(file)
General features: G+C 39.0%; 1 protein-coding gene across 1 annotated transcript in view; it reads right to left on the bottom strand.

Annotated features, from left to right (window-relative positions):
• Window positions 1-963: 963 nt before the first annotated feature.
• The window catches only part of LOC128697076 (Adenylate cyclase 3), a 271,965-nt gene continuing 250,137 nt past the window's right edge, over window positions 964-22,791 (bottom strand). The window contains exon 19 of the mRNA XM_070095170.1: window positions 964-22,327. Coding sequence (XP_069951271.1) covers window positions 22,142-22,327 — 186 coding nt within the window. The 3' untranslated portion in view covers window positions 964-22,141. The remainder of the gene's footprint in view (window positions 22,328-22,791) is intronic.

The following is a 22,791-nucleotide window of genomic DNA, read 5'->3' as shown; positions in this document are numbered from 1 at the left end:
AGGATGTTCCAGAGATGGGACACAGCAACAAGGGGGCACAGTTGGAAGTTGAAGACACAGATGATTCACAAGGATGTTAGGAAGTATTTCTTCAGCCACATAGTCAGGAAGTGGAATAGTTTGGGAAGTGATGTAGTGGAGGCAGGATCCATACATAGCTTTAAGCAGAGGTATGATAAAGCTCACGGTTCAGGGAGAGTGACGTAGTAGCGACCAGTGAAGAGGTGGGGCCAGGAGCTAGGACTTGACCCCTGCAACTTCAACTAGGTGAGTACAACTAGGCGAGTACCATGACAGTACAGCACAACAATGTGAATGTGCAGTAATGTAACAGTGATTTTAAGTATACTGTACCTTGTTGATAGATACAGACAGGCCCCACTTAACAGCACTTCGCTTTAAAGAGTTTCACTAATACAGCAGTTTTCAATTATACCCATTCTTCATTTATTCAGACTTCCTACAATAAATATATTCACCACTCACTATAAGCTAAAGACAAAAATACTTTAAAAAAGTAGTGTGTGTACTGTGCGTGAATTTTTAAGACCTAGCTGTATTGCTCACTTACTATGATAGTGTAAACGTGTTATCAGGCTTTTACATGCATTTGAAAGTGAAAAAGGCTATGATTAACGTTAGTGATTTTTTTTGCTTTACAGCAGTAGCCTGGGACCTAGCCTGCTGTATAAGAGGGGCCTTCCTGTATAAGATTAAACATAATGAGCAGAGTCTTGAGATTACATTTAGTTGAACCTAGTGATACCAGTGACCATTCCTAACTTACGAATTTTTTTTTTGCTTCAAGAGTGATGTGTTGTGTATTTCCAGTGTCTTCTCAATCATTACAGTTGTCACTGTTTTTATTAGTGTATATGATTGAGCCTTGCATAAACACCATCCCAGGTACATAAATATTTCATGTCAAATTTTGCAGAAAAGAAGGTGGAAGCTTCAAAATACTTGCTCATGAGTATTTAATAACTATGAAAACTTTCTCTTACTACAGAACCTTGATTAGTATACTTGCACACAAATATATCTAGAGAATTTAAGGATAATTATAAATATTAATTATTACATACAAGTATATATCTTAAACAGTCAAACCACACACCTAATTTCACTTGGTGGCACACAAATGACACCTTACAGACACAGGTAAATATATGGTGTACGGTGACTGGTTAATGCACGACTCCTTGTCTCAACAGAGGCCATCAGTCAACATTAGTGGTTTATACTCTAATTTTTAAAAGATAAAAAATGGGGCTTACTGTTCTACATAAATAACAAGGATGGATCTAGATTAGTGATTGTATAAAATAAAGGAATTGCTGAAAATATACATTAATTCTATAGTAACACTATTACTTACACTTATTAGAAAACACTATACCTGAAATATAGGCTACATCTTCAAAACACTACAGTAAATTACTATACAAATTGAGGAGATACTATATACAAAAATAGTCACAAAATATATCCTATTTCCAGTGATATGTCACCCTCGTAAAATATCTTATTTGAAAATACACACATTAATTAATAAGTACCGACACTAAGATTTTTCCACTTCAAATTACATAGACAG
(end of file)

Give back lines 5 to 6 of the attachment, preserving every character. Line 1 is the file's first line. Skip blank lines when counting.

The following is a 22,791-nucleotide window of genomic DNA, read 5'->3' as shown; positions in this document are numbered from 1 at the left end:
AGGATGTTCCAGAGATGGGACACAGCAACAAGGGGGCACAGTTGGAAGTTGAAGACACAGATGATTCACAAGGATGTTAGGAAGTATTTCTTCAGCCACATAGTCAGGAAGTGGAATAGTTTGGGAAGTGATGTAGTGGAGGCAGGATCCATACATAGCTTTAAGCAGAGGTATGATAAAGCTCACGGTTCAGGGAGAGTGACGTAGTAGCGACCAGTGAAGAGGTGGGGCCAGGAGCTAGGACTTGACCCCTGCAACTTCAACTAGGTGAGTACAACTAGGCGAGTACCATGACAGTACAGCACAACAATGTGAATGTGCAGTAATGTAACAGTGATTTTAAGTATACTGTACCTTGTTGATAGATACAGACAGGCCCCACTTAACAGCACTTCGCTTTAAAGAGTTTCACTAATACAGCAGTTTTCAATTATACCCATTCTTCATTTATTCAGACTTCCTACAATAAATATATTCACCACTCACTATAAGCTAAAGACAAAAATACTTTAAAAAAGTAGTGTGTGTACTGTGCGTGAATTTTTAAGACCTAGCTGTATTGCTCACTTACTATGATAGTGTAAACGTGTTATCAGGCTTTTACATGCATTTGAAAGTGAAAAAGGCTATGATTAACGTTAGTGATTTTTTTTGCTTTACAGCAGTAGCCTGGGACCTAGCCTGCTGTATAAGAGGGGCCTTCCTGTATAAGATTAAACATAATGAGCAGAGTCTTGAGATTACATTTAGTTGAACCTAGTGATACCAGTGACCATTCCTAACTTACGAATTTTTTTTTTGCTTCAAGAGTGATGTGTTGTGTATTTCCAGTGTCTTCTCAATCATTACAGTTGTCACTGTTTTTATTAGTGTATATGATTGAGCCTTGCATAAACACCATCCCAGGTACATAAATATTTCATGTCAAATTTTGCAGAAAAGAAGGTGGAAGCTTCAAAATACTTGCTCATGAGTATTTAATAACTATGAAAACTTTCTCTTACTACAGAACCTTGATTAGTATACTTGCACACAAATATATCTAGAGAATTTAAGGATAATTATAAATATTAATTATTACATACAAGTATATATCTTAAACAGTCAAACCACACACCTAATTTCACTTGGTGGCACACAAATGACACCTTACAGACACAGGTAAATATATGGTGTACGGTGACTGGTTAATGCACGACTCCTTGTCTCAACAGAGGCCATCAGTCAACATTAGTGGTTTATACTCTAATTTTTAAAAGATAAAAAATGGGGCTTACTGTTCTACATAAATAACAAGGATGGATCTAGATTAGTGATTGTATAAAATAAAGGAATTGCTGAAAATATACATTAATTCTATAGTAACACTATTACTTACACTTATTAGAAAACACTATACCTGAAATATAGGCTACATCTTCAAAACACTACAGTAAATTACTATACAAATTGAGGAGATACTATATACAAAAATAGTCACAAAATATATCCTATTTCCAGTGATATGTCACCCTCGTAAAATATCTTATTTGAAAATACACACATTAATTAATAAGTACCGACACTAAGATTTTTCCACTTCAAATTACATAGACAG